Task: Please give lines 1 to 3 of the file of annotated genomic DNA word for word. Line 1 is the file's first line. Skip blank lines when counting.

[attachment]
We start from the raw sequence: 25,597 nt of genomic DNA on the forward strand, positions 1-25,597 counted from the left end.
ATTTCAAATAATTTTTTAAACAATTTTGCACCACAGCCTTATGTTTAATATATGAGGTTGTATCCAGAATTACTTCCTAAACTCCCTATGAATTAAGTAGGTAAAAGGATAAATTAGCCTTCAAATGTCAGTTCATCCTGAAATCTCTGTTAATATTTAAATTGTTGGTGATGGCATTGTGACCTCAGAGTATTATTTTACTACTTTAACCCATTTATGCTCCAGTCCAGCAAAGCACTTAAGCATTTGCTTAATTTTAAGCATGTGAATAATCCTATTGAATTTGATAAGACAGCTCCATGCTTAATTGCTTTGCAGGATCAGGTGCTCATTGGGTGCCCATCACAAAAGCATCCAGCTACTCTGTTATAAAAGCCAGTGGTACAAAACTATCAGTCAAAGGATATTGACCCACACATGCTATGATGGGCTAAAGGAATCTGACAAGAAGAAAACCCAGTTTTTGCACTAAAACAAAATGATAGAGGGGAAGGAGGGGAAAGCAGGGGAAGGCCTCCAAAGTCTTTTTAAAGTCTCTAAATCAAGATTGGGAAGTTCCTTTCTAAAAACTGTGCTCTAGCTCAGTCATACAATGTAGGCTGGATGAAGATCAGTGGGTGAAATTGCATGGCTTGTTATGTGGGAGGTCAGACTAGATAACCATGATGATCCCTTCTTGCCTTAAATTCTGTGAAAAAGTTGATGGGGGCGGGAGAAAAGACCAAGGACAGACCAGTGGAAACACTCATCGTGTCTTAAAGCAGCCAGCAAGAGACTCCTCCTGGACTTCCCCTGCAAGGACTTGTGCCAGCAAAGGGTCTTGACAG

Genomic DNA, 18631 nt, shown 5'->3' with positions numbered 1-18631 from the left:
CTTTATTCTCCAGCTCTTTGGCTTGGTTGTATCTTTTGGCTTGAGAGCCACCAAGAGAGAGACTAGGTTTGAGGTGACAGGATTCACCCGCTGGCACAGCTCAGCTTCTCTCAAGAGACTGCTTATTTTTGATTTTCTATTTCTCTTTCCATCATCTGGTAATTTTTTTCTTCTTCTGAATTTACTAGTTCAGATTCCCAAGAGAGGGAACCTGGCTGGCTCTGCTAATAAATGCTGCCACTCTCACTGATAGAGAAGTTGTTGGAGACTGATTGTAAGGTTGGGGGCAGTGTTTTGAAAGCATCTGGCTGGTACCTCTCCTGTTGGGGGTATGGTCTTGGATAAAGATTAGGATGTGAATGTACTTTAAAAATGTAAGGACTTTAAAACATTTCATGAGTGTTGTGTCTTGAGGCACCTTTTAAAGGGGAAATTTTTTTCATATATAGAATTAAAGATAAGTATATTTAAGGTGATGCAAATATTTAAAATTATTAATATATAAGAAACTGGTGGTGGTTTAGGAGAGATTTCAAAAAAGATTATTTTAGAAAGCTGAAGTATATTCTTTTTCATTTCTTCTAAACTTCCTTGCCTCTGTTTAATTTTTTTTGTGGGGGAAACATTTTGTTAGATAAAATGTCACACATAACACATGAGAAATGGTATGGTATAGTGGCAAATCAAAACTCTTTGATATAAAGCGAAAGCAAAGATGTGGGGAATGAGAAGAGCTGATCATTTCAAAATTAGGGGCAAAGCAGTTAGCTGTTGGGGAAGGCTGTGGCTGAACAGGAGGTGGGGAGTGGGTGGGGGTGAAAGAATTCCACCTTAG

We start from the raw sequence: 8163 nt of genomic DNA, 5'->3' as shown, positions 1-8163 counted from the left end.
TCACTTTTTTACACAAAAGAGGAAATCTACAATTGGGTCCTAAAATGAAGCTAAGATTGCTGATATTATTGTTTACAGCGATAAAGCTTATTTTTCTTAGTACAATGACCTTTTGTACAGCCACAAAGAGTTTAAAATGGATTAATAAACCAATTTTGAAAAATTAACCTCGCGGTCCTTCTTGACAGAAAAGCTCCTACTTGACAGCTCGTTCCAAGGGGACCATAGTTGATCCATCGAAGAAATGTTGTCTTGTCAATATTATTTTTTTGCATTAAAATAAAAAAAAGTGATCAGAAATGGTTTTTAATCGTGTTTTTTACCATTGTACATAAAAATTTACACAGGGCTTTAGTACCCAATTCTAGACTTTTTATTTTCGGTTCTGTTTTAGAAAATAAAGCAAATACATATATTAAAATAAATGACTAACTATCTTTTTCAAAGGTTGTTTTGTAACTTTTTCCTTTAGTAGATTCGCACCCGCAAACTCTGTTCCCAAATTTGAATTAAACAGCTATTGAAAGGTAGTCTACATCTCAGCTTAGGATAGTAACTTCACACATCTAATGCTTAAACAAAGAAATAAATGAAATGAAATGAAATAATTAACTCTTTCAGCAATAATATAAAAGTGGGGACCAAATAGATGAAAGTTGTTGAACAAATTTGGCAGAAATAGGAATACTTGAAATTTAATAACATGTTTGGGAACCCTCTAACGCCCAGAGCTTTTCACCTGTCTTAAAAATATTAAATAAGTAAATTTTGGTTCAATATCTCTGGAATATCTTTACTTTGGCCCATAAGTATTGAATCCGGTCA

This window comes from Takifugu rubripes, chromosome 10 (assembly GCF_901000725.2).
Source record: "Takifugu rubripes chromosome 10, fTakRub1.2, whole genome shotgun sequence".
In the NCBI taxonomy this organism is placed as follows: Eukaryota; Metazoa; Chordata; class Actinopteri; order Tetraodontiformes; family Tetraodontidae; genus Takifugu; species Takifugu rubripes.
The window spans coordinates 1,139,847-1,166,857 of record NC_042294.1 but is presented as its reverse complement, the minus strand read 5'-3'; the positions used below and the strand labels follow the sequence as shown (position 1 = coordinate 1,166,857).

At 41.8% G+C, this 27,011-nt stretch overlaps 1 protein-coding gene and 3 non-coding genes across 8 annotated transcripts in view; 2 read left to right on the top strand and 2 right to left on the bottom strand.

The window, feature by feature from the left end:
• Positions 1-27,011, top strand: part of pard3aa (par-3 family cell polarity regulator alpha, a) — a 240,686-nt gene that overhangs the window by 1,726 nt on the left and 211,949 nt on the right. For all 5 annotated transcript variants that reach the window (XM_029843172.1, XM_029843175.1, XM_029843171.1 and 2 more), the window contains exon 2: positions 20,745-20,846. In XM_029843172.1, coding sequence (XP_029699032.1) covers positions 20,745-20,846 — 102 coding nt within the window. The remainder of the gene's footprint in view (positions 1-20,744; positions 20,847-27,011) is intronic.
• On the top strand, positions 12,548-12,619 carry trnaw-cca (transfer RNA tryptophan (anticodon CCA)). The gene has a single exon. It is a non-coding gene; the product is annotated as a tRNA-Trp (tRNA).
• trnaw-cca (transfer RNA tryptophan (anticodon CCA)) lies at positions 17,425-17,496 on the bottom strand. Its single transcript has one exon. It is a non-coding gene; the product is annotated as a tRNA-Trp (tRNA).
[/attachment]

We start from the raw sequence: 25,597 nt of genomic DNA on the forward strand, positions 1-25,597 counted from the left end.
ATTTCAAATAATTTTTTAAACAATTTTGCACCACAGCCTTATGTTTAATATATGAGGTTGTATCCAGAATTACTTCCTAAACTCCCTATGAATTAAGTAGGTAAAAGGATAAATTAGCCTTCAAATGTCAGTTCATCCTGAAATCTCTGTTAATATTTAAATTGTTGGTGATGGCATTGTGACCTCAGAGTATTATTTTACTACTTTAACCCATTTATGCTCCAGTCCAGCAAAGCACTTAAGCATTTGCTTAATTTTAAGCATGTGAATAATCCTATTGAATTTGATAAGACAGCTCCATGCTTAATTGCTTTGCAGGATCAGGTGCTCATTGGGTGCCCATCACAAAAGCATCCAGCTACTCTGTTATAAAAGCCAGTGGTACAAAACTATCAGTCAAAGGATATTGACCCACACATGCTATGATGGGCTAAAGGAATCTGACAAGAAGAAAACCCAGTTTTTGCACTAAAACAAAATGATAGAGGGGAAGGAGGGGAAAGCAGGGGAAGGCCTCCAAAGTCTTTTTAAAGTCTCTAAATCAAGATTGGGAAGTTCCTTTCTAAAAACTGTGCTCTAGCTCAGTCATACAATGTAGGCTGGATGAAGATCAGTGGGTGAAATTGCATGGCTTGTTATGTGGGAGGTCAGACTAGATAACCATGATGATCCCTTCTTGCCTTAAATTCTGTGAAAAAGTTGATGGGGGCGGGAGAAAAGACCAAGGACAGACCAGTGGAAACACTCATCGTGTCTTAAAGCAGCCAGCAAGAGACTCCTCCTGGACTTCCCCTGCAAGGACTTGTGCCAGCAAAGGGTCTTGACAG

Genomic DNA, 18631 nt, shown 5'->3' with positions numbered 1-18631 from the left: